Discussion In the research process for Frito-Lay Company, many different numerical questions were raised regarding Frito-Lay products, advertising techniques, and purchase patterns among Hispanics. In each of these areas, statistics—in particular, hypothesis testing—plays a central role. Using the case information and the concepts of statistical hypothesis testing, discuss the following:
1.1 Many proportions were generated in the focus groups and market research that were conducted for this project, including the proportion of the market that is Hispanic, the proportion of Hispanic grocery shoppers that are women, the proportion of chip purchasers that are teens, and so on. Use techniques you learned to analyze each of the following and discuss how the results might affect marketing decision makers regarding the Hispanic market.
a. The case information stated that 63% of all U.S. Hispanics are Mexican American. How might we test that figure? Suppose 850 U.S. Hispanics are randomly selected using U.S. Census Bureau information. Suppose 575 state that they are Mexican Americans. Test the 63% percentage using an alpha of .05.
b. Suppose that in the past, 94% of all Hispanic grocery shoppers were women. Perhaps due to changing cultural values, we believe that more Hispanic men are now grocery shopping. We randomly sample 689 Hispanic grocery shoppers from around the United States and 606 are women. Does this result provide enough evidence to conclude that a lower proportion of Hispanic grocery shoppers now are women?
c. What proportion of Hispanics listen primarily to advertisements in Spanish? Suppose one source says that in the past the proportion has been about .83. We want to test to determine whether this figure is true. A random sample of 438 Hispanics is selected, and the Minitab results of testing this hypothesis are shown here. Discuss and explain this output and the implications of this study using = .05.
1.2 The statistical mean can be used to measure various aspects of the Hispanic culture and the Hispanic market, including size of purchase, frequency of purchase, age of consumer, size of store, and so on. Use techniques you learned to analyze each of the following and discuss how the results might affect marketing decisions.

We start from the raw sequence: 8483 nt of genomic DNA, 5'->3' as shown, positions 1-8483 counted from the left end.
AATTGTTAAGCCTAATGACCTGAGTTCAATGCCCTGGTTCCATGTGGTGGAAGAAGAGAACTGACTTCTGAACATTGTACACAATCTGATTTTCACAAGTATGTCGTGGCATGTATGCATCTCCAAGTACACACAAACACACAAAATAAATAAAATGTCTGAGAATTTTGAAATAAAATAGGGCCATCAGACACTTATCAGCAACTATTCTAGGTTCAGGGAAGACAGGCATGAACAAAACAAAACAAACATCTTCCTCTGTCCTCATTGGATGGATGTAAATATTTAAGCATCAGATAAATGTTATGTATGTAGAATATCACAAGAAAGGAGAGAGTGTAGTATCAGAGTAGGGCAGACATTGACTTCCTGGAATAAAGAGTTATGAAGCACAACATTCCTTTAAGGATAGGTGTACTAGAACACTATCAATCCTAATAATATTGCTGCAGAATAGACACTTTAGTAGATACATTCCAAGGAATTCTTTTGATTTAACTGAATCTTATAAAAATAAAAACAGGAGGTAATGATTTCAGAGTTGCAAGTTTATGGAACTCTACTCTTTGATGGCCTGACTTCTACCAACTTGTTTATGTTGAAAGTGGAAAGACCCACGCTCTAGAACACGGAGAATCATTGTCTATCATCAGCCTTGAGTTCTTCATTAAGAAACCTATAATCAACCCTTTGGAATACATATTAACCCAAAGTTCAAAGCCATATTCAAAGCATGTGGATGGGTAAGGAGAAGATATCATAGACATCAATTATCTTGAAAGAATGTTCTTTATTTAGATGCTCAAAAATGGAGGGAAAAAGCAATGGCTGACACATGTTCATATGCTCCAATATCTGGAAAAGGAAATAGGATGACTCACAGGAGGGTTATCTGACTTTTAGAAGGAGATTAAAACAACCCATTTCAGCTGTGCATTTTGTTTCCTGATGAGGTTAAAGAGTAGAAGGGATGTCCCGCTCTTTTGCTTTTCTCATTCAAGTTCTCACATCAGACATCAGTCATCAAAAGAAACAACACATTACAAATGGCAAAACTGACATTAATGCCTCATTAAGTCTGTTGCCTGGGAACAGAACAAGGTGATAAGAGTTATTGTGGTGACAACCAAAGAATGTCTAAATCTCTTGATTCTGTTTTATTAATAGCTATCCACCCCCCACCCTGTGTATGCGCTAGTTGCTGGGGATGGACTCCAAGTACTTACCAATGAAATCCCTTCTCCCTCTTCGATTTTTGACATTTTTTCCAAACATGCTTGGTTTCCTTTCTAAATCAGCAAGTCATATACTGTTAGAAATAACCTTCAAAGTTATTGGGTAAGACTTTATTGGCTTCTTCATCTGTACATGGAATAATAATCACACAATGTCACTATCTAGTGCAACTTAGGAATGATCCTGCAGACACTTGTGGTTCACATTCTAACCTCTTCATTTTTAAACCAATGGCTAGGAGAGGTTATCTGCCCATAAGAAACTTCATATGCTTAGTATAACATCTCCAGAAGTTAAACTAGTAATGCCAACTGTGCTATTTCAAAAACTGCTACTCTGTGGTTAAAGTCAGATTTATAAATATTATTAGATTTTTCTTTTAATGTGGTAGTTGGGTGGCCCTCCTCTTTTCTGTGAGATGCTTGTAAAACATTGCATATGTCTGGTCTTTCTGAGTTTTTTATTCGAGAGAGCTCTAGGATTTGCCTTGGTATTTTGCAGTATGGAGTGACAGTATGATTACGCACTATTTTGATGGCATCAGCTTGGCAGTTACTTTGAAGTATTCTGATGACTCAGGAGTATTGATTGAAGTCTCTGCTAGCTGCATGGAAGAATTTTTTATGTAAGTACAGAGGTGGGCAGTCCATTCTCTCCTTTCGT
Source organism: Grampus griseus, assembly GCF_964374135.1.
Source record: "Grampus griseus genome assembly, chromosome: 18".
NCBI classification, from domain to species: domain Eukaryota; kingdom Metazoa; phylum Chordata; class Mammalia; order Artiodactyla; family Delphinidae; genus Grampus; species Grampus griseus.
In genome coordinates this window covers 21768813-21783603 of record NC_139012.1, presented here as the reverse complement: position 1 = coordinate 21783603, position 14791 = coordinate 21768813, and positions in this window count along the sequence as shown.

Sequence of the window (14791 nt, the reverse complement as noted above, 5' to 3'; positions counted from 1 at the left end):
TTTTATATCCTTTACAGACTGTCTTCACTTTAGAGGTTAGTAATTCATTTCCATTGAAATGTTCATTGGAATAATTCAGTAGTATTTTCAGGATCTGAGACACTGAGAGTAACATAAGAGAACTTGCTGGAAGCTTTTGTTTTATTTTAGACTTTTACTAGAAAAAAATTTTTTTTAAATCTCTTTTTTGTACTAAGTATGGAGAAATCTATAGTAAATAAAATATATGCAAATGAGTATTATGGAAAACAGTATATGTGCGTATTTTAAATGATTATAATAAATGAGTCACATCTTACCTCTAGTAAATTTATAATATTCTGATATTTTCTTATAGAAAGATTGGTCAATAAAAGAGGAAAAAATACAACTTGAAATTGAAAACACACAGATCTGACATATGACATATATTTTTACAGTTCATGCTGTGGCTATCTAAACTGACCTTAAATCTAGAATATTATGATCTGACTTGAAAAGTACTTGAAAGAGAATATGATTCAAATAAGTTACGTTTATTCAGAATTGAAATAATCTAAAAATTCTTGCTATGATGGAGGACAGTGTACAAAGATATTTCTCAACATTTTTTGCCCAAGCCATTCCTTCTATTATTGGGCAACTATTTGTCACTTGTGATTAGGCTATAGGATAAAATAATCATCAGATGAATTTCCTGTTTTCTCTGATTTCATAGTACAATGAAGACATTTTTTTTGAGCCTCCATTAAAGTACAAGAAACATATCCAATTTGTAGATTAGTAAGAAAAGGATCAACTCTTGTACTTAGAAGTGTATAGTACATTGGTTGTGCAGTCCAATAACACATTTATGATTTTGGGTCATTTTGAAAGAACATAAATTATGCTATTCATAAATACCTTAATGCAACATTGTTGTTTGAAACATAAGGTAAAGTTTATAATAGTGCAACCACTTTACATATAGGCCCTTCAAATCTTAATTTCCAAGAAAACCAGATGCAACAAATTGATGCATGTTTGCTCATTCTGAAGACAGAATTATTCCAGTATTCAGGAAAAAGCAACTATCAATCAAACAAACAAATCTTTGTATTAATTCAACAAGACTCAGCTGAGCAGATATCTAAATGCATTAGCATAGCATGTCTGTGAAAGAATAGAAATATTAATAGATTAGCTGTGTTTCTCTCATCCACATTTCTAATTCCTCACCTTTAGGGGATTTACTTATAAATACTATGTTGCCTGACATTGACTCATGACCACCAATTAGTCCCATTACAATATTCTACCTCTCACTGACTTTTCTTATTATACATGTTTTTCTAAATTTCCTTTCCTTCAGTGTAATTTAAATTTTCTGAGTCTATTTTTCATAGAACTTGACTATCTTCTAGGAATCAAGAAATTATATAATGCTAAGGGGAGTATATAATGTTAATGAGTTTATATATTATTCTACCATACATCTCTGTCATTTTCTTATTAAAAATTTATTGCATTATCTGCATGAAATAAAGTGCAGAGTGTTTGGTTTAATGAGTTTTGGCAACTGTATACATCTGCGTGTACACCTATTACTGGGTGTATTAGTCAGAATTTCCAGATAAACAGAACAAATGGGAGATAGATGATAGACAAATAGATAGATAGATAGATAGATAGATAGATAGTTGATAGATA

a. What is the average age of a purchaser of Doritos Salsa Verde? Suppose initial tests indicate that the mean age is 31. Is this figure really correct? To test whether it is, a researcher randomly contacts 24 purchasers of Doritos Salsa Verde with results shown in the following Excel output. Discuss the output in terms of a hypothesis test to determine whether the mean age is actually 31. Let be .01. Assume that ages of pur-chasers are normally distributed in the population.
b. What is the average expenditure of a Hispanic customer on chips per year? Suppose it is hypothesized that the figure is $45 per year. A researcher who knows the Hispanic market believes that this figure is too high and wants to prove her case. She randomly selects 18 Hispanics, has them keep a log of grocery purchases for one year, and obtains the following figures. Analyze the data using techniques from this chapter and an alpha of .05. Assume that expenditures per customer are normally distributed in the population
For this activity, select a recurring quantity from your own life for which you have monthly records at least 2 years. This might be the cost of a utility bill, the number of cell phone minutes used, or even your income. If you do not have access to such records, use the internet to find similar data, such as average monthly housing prices, rent prices in your area for at least 2 years. Data can also be monthly sales of some particular commodity.
2.1 Which methods in our Chapter TIME SERIES might apply to your data? Does there appear to be a seasonal component affecting the data? If so, can you explain the seasonal effect in simple terms?
2.2 Use methods you learned to predict the value of your quantity for the next year. Be prepared to defend your choice if methods.
Applying Simple Linear Regression to Your favorite Data
Many dependent variables in business serve as the subjects of regression modeling efforts. We list such variables here:
Rate of return of a stock
Annual unemployment rate
Grade point average of an accounting student
Gross domestic product of a country
Salary cap space available for your favorite NFL team
Choose one of these dependent variables, or choose some other dependent variable, for which you want to construct a prediction model. There may be a large number of independent variables that should be included in a prediction equation for the dependent variable you choose. List three potentially important variables, 1, 2, and 3, that you think might be (individually) strongly related to your dependent variable. Next, obtain 25 data values, each of which consist of a measure of your dependent variable and the corresponding values of 1, 2, and 3.
3.1 Use the least squares formulas given in our chapter to fit three straight-line models-one for each independent variable- for predicting .
3.2 Interpret the sign of the estimated slope coefficient 1 in each case, and test the utility of each model by testing 0: 1 = 0 against : 1 ≠ 0. What assumptions must be satisfied to ensure the validity of these tests?
3.3 Calculate the coefficient of determination, 2, for each model. Which of the independent variables predicts best for the 25 sampled sets of data? Is this variable necessarily best in general (i.e., for the entire population)? Explain.